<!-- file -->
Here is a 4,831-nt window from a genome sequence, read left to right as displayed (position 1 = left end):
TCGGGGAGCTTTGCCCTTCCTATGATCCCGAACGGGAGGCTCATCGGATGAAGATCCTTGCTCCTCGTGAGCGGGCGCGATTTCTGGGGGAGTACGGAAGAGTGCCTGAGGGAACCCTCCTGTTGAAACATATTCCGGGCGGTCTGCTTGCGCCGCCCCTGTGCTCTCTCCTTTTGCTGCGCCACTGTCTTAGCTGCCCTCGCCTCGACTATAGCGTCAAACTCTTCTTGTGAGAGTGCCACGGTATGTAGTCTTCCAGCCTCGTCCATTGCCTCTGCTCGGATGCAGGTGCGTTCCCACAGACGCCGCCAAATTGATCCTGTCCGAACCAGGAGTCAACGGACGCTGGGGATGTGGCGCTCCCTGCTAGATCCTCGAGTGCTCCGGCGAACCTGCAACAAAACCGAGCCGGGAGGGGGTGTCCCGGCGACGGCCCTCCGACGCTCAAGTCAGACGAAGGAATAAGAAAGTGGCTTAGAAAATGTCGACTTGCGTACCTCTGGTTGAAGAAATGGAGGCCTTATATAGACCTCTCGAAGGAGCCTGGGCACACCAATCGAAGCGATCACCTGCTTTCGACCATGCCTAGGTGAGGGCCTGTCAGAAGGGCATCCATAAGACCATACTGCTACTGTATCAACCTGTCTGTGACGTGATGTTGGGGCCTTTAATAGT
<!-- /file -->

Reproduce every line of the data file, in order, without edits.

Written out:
Here is a 4,831-nt window from a genome sequence, read left to right as displayed (position 1 = left end):
TCGGGGAGCTTTGCCCTTCCTATGATCCCGAACGGGAGGCTCATCGGATGAAGATCCTTGCTCCTCGTGAGCGGGCGCGATTTCTGGGGGAGTACGGAAGAGTGCCTGAGGGAACCCTCCTGTTGAAACATATTCCGGGCGGTCTGCTTGCGCCGCCCCTGTGCTCTCTCCTTTTGCTGCGCCACTGTCTTAGCTGCCCTCGCCTCGACTATAGCGTCAAACTCTTCTTGTGAGAGTGCCACGGTATGTAGTCTTCCAGCCTCGTCCATTGCCTCTGCTCGGATGCAGGTGCGTTCCCACAGACGCCGCCAAATTGATCCTGTCCGAACCAGGAGTCAACGGACGCTGGGGATGTGGCGCTCCCTGCTAGATCCTCGAGTGCTCCGGCGAACCTGCAACAAAACCGAGCCGGGAGGGGGTGTCCCGGCGACGGCCCTCCGACGCTCAAGTCAGACGAAGGAATAAGAAAGTGGCTTAGAAAATGTCGACTTGCGTACCTCTGGTTGAAGAAATGGAGGCCTTATATAGACCTCTCGAAGGAGCCTGGGCACACCAATCGAAGCGATCACCTGCTTTCGACCATGCCTAGGTGAGGGCCTGTCAGAAGGGCATCCATAAGACCATACTGCTACTGTATCAACCTGTCTGTGACGTGATGTTGGGGCCTTTAATAGT